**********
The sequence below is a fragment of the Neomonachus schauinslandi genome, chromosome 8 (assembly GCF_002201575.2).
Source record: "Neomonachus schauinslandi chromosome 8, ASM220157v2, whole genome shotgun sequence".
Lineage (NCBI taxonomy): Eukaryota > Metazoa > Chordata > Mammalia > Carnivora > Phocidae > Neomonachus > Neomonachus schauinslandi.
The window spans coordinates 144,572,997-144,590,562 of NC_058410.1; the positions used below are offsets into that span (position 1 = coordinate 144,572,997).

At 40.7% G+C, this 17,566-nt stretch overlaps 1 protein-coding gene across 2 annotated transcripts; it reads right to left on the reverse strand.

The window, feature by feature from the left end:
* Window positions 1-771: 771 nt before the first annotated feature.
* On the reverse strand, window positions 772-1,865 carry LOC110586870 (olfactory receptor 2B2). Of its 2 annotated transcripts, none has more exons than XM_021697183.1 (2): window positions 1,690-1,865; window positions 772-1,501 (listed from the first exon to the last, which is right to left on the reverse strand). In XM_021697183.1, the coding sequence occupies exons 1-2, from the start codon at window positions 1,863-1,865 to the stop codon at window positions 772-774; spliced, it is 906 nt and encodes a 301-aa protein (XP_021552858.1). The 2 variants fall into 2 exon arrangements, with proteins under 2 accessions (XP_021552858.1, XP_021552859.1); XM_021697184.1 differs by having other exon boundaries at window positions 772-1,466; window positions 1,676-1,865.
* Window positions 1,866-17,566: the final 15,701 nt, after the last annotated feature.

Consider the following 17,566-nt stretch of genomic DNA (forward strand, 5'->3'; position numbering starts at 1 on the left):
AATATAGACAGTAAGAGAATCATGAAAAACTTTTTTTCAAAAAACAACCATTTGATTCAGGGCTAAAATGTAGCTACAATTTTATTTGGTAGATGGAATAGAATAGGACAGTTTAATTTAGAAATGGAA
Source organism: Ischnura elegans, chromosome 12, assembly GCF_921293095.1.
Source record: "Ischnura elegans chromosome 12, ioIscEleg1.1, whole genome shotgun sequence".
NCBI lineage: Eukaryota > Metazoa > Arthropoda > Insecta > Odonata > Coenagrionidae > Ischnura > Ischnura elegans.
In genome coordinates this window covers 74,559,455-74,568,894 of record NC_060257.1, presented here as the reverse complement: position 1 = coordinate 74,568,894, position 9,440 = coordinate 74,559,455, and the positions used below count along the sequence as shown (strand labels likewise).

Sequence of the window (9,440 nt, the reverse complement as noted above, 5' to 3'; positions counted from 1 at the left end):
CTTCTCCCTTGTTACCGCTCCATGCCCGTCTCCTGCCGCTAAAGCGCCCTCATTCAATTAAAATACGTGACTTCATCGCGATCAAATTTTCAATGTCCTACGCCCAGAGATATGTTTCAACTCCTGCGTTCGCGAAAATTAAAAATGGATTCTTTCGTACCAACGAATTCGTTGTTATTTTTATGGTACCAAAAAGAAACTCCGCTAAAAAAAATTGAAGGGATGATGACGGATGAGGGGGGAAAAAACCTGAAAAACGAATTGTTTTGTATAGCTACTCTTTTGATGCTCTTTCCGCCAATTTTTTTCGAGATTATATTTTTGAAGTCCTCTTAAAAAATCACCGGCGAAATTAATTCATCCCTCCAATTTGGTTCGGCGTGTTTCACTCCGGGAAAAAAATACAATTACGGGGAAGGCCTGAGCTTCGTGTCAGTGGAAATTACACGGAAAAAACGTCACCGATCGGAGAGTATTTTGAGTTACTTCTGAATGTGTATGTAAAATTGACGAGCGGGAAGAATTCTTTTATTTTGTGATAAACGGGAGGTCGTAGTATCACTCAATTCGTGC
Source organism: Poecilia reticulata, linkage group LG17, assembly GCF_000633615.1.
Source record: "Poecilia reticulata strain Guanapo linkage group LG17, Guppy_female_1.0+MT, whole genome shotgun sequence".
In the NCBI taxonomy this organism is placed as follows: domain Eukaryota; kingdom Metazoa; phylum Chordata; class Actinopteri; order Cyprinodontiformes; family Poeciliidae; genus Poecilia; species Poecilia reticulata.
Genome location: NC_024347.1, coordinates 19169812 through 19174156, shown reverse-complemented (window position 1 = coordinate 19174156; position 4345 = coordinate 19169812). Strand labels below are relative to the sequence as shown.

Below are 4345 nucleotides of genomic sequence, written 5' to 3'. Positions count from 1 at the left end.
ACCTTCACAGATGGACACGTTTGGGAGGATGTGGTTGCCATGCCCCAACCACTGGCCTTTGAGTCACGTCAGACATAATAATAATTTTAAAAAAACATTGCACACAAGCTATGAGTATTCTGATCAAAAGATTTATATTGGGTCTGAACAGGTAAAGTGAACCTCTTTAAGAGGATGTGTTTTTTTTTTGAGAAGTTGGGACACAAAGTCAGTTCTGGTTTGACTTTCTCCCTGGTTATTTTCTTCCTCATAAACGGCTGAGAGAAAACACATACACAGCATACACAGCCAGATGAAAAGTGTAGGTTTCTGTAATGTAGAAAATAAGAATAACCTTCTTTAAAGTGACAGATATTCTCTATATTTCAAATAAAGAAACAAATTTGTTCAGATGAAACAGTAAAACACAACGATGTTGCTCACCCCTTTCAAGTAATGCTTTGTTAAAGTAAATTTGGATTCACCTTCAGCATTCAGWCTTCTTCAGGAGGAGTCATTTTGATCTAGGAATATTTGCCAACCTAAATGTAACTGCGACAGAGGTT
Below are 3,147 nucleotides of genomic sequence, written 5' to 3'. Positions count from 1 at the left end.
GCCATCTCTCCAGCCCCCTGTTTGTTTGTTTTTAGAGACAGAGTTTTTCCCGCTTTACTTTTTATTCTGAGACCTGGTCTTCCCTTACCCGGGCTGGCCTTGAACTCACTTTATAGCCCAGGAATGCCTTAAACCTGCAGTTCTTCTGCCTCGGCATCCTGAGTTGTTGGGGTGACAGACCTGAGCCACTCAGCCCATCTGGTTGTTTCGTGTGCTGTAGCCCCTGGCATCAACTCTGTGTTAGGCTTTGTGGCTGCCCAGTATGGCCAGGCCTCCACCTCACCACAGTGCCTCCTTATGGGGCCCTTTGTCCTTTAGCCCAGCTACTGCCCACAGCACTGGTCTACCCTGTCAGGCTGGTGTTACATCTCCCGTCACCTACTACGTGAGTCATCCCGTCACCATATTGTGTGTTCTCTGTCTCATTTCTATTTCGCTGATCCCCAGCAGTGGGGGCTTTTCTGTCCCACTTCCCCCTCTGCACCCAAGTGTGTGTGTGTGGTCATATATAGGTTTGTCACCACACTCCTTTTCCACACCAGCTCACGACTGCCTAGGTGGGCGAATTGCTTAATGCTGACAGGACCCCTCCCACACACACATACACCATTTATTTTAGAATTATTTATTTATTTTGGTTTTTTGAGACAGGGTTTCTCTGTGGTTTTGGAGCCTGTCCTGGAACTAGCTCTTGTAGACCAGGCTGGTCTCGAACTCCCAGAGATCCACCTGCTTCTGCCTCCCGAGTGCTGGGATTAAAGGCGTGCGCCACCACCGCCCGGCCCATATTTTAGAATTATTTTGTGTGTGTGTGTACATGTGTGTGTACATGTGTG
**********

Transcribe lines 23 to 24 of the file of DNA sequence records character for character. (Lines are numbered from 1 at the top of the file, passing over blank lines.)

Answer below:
ACCTTCACAGATGGACACGTTTGGGAGGATGTGGTTGCCATGCCCCAACCACTGGCCTTTGAGTCACGTCAGACATAATAATAATTTTAAAAAAACATTGCACACAAGCTATGAGTATTCTGATCAAAAGATTTATATTGGGTCTGAACAGGTAAAGTGAACCTCTTTAAGAGGATGTGTTTTTTTTTTGAGAAGTTGGGACACAAAGTCAGTTCTGGTTTGACTTTCTCCCTGGTTATTTTCTTCCTCATAAACGGCTGAGAGAAAACACATACACAGCATACACAGCCAGATGAAAAGTGTAGGTTTCTGTAATGTAGAAAATAAGAATAACCTTCTTTAAAGTGACAGATATTCTCTATATTTCAAATAAAGAAACAAATTTGTTCAGATGAAACAGTAAAACACAACGATGTTGCTCACCCCTTTCAAGTAATGCTTTGTTAAAGTAAATTTGGATTCACCTTCAGCATTCAGWCTTCTTCAGGAGGAGTCATTTTGATCTAGGAATATTTGCCAACCTAAATGTAACTGCGACAGAGGTT
Below are 3,147 nucleotides of genomic sequence, written 5' to 3'. Positions count from 1 at the left end.